When you "google" something, you are using a search engine. Knowing a little bit about how search engines work, and understanding their limitations, can help you get the best out of them.
Search engines know about more sites than we human beings ever will. This is because they are collecting information constantly through automated processes called "spiders"—programs that "crawl" the Web. These spiders go from link to link and extract specific information, such as the URL, the title of the page, and the text. Depending on the type of search engine, they may extract other information, such as images, as well.
The spiders deposit the information they collect in databases, or indexes. When you do a search, the search engine scans its index, and, using a complicated formula, or algorithm, decides which pages in its index match your keywords. It then presents them to you in order of relevance—in other words, it puts the ones it thinks will most likely suit your needs at the top.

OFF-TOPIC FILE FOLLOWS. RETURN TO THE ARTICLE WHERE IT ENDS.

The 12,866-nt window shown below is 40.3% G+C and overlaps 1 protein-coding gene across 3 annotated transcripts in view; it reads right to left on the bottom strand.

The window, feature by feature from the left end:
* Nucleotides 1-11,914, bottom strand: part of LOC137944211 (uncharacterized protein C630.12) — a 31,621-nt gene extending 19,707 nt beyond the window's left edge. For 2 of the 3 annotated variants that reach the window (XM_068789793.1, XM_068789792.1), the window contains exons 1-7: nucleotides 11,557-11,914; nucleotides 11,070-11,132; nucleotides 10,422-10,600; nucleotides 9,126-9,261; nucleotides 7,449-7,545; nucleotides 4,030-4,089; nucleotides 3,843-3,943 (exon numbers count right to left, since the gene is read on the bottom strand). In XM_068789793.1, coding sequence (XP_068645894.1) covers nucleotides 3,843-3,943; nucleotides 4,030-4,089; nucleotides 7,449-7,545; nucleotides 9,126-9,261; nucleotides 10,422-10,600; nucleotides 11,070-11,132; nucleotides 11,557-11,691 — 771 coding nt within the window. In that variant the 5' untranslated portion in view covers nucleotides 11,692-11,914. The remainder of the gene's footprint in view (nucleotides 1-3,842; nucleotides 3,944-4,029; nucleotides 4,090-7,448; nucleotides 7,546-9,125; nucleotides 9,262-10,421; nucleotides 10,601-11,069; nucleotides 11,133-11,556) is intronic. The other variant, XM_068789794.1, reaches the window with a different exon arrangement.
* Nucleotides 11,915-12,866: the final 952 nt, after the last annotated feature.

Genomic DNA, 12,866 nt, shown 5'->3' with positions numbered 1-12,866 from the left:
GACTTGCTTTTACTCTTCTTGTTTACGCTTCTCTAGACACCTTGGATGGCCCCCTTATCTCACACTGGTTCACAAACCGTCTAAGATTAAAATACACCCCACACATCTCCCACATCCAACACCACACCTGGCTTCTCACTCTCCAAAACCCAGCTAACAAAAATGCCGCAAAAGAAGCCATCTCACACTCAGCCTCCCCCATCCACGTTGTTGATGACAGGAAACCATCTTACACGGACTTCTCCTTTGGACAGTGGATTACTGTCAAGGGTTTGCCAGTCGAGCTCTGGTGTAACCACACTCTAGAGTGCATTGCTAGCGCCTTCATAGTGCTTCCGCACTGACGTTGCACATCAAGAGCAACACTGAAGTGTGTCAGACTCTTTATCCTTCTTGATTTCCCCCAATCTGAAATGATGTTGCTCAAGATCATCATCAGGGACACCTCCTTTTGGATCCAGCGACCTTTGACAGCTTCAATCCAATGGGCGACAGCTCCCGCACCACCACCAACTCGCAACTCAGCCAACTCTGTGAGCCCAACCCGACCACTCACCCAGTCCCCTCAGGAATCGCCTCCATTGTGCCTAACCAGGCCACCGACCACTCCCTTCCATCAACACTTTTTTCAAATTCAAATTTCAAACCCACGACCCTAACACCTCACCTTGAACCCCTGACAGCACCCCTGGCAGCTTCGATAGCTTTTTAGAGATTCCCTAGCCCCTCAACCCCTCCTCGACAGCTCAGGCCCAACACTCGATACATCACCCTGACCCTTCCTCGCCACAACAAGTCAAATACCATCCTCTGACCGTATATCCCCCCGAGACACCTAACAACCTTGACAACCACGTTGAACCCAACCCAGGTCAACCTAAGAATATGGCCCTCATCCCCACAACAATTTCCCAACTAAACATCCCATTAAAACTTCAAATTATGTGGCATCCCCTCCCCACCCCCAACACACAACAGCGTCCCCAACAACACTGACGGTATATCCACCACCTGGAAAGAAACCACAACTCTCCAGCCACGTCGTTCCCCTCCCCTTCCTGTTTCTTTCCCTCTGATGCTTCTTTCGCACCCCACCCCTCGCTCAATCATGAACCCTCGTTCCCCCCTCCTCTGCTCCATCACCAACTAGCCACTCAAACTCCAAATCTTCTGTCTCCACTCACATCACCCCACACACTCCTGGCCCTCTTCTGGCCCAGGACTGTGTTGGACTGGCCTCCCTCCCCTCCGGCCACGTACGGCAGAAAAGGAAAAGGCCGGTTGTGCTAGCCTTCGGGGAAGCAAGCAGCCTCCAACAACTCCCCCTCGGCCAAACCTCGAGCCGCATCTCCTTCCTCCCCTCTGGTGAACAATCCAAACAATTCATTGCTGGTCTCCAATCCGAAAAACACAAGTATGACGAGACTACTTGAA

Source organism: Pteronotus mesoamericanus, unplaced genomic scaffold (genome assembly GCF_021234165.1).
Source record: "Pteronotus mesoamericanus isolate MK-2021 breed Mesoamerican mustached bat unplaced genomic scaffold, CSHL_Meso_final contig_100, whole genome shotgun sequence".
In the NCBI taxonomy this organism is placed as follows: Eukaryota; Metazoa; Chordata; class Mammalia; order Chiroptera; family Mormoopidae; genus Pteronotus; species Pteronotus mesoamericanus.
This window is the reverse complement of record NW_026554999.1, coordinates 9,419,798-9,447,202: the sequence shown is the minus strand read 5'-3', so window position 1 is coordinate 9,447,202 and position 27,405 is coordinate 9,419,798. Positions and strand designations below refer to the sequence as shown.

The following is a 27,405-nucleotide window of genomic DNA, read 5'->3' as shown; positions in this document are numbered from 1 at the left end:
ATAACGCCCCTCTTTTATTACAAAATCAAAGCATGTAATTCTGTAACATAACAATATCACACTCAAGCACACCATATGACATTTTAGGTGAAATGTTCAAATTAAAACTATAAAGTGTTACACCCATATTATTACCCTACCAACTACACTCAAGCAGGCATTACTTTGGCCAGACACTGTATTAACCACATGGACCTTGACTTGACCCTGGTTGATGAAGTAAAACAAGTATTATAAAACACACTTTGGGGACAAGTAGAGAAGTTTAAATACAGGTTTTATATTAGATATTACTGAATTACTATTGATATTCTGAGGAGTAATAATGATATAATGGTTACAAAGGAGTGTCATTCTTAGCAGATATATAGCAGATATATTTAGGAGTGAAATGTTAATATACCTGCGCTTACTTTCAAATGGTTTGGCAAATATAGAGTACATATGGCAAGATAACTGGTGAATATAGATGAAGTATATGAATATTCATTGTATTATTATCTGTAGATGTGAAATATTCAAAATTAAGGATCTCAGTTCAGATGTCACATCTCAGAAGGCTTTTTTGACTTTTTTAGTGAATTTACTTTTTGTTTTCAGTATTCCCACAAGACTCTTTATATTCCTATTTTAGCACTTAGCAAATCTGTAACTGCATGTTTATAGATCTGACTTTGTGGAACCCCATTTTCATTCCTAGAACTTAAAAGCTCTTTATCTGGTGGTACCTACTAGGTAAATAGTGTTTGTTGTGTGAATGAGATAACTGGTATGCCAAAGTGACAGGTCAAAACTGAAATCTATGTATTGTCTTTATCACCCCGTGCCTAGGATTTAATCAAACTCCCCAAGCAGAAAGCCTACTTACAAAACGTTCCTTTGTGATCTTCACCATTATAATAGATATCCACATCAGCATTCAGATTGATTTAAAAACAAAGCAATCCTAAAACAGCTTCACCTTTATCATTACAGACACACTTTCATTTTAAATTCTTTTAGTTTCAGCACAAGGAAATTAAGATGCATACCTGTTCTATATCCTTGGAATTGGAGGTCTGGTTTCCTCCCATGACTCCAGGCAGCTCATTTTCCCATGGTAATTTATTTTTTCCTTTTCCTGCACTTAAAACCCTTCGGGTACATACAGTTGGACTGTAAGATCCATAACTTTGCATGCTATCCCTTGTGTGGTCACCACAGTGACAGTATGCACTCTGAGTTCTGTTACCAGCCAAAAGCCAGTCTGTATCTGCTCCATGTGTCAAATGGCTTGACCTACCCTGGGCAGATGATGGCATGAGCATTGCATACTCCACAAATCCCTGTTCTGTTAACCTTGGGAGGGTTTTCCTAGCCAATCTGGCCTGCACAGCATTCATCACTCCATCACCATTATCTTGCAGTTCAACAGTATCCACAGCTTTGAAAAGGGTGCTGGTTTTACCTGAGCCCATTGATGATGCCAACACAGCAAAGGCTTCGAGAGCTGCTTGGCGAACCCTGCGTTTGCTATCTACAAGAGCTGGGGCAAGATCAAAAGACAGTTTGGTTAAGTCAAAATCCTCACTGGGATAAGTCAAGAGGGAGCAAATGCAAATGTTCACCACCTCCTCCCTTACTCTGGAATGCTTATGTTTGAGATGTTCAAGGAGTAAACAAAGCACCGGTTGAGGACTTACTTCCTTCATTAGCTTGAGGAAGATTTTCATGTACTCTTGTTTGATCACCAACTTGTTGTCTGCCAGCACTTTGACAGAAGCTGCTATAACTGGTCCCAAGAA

According to one measurement released in May 2009, Google is used for 65% of all Web searches, more than three times the market share of Yahoo!, its nearest competitor. Clearly most people think that Google brings the best results. But since each search engine has its own spiders and its own algorithms (which are guarded as valuable trade secrets!), each will return different results. If you are searching the Web, it might be a good idea to use more than one.
In this section we will mostly be discussing Web search engines—search engines that index Web pages. But you should also be aware that some engines only index certain types of material, so if you're looking for a particular type of material you might try them. Google and its competitors all have separate search engines for video, news, and blogs. Google even has a search engine for books it has scanned: Google Book Search. Only a small number of books are available to read in full this way, but you can search many others, so this might be a good way to find book materials that you can then get from the library. (Click the image for an example of Google Book Search results.)